We were not sure what we were going to do in China, nor what to expect. Everyone said it might be hard to get around, and the food might be bad, but I really wanted to see for myself. I have no idea how Griffin really felt about going to China, but he didn’t seem to mind. Except when he couldn’t eat the food at the breakfast buffet – then he was upset…
China functions just like the USA, but without white people. They have all their own domestic airline carriers, dozens of cities with over 30 million people in the metro areas, and an economy that feels much like ours. Their road signs are in Mandarin, and most people have never heard a word of English in their lives. Refreshing. Nice to know the USA is not the only country that seems to exist within itself.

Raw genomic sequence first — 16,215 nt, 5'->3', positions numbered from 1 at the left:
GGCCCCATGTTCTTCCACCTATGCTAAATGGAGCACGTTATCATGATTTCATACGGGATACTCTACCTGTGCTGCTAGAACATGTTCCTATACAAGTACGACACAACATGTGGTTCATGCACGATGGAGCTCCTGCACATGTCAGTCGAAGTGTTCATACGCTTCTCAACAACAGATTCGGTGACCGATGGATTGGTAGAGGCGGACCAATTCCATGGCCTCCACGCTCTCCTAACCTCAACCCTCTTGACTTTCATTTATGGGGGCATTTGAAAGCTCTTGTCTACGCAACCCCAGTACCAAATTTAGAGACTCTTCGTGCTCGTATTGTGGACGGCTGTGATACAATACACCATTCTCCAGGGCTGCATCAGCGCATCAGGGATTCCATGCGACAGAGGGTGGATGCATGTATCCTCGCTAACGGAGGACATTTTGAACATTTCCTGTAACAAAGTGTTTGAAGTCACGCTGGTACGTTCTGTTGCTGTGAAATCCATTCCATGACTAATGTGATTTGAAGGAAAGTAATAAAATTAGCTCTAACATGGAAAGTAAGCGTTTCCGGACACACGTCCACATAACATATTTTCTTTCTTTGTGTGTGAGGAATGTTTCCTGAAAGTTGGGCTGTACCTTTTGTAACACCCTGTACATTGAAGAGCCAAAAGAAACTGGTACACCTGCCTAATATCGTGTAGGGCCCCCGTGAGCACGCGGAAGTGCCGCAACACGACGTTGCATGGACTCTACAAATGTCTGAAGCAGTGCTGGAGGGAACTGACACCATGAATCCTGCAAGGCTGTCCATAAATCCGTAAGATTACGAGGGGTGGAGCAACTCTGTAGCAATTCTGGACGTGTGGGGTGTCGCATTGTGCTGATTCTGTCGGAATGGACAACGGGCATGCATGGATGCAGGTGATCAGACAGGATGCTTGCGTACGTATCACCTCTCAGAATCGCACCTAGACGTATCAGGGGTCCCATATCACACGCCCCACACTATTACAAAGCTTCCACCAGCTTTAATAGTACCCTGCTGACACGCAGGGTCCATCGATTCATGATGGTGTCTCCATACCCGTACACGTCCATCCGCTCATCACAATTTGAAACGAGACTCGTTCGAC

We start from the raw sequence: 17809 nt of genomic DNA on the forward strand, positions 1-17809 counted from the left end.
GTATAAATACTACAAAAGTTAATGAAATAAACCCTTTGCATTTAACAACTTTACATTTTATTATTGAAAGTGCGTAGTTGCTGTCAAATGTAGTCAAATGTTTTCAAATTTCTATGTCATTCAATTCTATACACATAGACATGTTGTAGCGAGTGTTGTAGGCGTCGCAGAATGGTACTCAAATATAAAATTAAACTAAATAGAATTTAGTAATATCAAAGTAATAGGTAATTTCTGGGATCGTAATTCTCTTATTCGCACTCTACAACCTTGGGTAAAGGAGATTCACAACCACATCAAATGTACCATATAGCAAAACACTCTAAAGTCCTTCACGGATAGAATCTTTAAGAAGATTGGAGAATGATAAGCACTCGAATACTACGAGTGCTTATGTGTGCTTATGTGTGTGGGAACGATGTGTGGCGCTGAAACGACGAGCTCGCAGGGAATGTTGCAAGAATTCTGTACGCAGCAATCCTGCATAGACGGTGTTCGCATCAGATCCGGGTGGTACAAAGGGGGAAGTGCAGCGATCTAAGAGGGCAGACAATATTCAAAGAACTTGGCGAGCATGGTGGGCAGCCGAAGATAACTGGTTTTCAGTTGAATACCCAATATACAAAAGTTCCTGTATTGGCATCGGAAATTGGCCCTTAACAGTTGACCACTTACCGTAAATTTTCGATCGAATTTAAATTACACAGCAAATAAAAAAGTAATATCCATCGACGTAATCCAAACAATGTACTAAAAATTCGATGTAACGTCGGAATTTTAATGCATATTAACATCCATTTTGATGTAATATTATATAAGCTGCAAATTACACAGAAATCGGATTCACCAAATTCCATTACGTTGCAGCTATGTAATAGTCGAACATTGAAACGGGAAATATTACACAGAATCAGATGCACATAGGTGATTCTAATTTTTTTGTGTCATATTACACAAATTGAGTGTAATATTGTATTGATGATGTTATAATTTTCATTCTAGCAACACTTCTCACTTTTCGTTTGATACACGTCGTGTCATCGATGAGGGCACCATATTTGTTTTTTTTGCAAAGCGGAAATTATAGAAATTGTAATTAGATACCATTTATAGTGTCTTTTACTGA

Unlike the USA, the cities end very abruptly, and rice fields and pastures begin. Then over on a hillside there will be a 4000-year old pagoda, you know, just because.
The food was bad, and it was hard to get around, but in the end, I thoroughly enjoyed that aspect of China. We probably could have made it easier on ourselves and stayed in American chain hotels, taken English tours, etc, but it was more fun to not. We saw a more authentic China, and struggling is part of traveling in foreign places. We really saw what China is – and that is a country that is doing just fine without external tourism dollars.